- The country has witnessed exponential rise in the number of mental disorders in recent years.
- It is estimated that one in every 10 Kenyans suffers from one form of mental disorder.
County governments without a budget for mental health will now be required to do so as the implementation of the new mental health act gains momentum.
The bill sponsored by former nominated senator Sylvia Kasanga was unanimously passed by senators.
This is after it successfully underwent the parliamentary process for more than four years and was signed into law by former president Uhuru Kenyatta.
In a renewed effort to see its implantation, Kasanga has begun meeting county governors to ensure money is set aside to address the rising burden of mental health, with counties that already have budgets expected to scale it up.
“Besides budget we are looking for community based care in treatment of persons with mental illness starting from the community level,” Kasanga said.
“We are talking about community health workers and volunteers to be procured by the county government. We are looking at the county government to have county specific programmes to deal with mental health awareness and stigma fighting,” she added.
This comes amid concern of an ever rising burden of mental illness in the country.
In July 2020, the national taskforce on Mental Health led by Dr Frank Njenga recommended that mental health be declared a national disaster in the country.
He said mental health issues are deep-rooted and it is high time it is given the attention it deserves.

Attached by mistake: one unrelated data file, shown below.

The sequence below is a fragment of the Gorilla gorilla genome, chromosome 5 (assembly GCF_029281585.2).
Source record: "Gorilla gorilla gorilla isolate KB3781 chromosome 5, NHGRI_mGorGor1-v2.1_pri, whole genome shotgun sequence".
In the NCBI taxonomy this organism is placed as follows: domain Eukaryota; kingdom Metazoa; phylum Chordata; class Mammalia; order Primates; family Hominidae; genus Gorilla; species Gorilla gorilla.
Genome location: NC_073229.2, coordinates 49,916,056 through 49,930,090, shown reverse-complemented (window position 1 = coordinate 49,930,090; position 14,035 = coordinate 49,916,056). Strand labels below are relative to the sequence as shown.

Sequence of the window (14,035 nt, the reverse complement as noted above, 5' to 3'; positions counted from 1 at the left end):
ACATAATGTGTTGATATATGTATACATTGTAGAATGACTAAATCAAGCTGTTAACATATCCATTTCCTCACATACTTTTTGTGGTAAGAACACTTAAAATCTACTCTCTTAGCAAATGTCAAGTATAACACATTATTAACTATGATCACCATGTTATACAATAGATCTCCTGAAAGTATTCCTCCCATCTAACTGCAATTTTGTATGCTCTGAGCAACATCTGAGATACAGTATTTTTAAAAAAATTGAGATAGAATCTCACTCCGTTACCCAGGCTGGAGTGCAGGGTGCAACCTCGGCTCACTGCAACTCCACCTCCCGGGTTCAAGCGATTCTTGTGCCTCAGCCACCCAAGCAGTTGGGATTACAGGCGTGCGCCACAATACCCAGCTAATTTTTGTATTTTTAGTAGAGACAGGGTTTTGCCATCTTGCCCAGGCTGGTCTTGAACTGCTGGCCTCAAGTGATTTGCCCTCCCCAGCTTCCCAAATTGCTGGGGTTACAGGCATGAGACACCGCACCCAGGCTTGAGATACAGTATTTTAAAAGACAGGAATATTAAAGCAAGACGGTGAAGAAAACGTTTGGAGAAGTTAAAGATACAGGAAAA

The country has witnessed an exponential rise in the number of mental disorders in recent years with statistics indicating that approximately 20 to 25 per cent of outpatients seeking primary healthcare present symptoms of mental illness.
“The work has actually just started, we have a lot of work to do as mental health advocates and champions. We have to highlight this act and what it means for Kenyans,” Kasanga said.
The Kenya National Commission on Human Rights commissioner Marion Mutugi said people living with mental illness still face a lot of stigma in the society yet they have their rights as other people.
“I know the stigma that goes along with mental health. I also know that people who are living with mental health can live long and productive lives just like the rest of us who have diabetes and arthritis," Mutugi said.
"They can have families, develop their careers and contribute to national building because they also have their rights.”
It is estimated that one in every 10 Kenyans suffers from one form of mental disorder.
Depression and anxiety disorders are the leading mental illnesses diagnosed in the country, followed by substance use disorders.
According to Njenga, it emerged that stigma is driven by the low resources that are associated to the treatment or management of mental disorders.
“If we are going to handle mental health with the dignity it deserves, we really need to finance mental health services in a way that is commensurate with the burden that is there,” Njenga said.
The team recommended that the creation of Mathari Teaching and Referral Hospital as a semi-autonomous government agency for specialised referral services, teaching and research in mental health be fast tracked.
The taskforce said cultural beliefs about causes of mental illnesses are prevalent are still rooted in communities.
These beliefs lead to alienation of the people suffering from mental illness and their families. Some would rather take the patient to a faith healer than to a medical facility.
The Njenga led team found out that in the Kenyan cultural context, people living with mental conditions face societal stereotypes based on ignorance, religious bias, deep rooted traditional and cultural beliefs.